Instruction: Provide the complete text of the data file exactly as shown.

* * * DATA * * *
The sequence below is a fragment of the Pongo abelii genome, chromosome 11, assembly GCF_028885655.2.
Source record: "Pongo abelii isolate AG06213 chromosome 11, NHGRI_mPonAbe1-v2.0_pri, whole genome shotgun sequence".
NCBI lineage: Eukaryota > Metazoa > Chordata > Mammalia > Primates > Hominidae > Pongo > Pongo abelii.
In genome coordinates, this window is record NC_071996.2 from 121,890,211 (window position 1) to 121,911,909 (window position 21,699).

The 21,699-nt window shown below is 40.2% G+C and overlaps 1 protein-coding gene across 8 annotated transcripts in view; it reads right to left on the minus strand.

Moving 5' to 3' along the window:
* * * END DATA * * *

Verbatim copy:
The sequence below is a fragment of the Pongo abelii genome, chromosome 11, assembly GCF_028885655.2.
Source record: "Pongo abelii isolate AG06213 chromosome 11, NHGRI_mPonAbe1-v2.0_pri, whole genome shotgun sequence".
NCBI lineage: Eukaryota > Metazoa > Chordata > Mammalia > Primates > Hominidae > Pongo > Pongo abelii.
In genome coordinates, this window is record NC_071996.2 from 121,890,211 (window position 1) to 121,911,909 (window position 21,699).

The 21,699-nt window shown below is 40.2% G+C and overlaps 1 protein-coding gene across 8 annotated transcripts in view; it reads right to left on the minus strand.

Moving 5' to 3' along the window: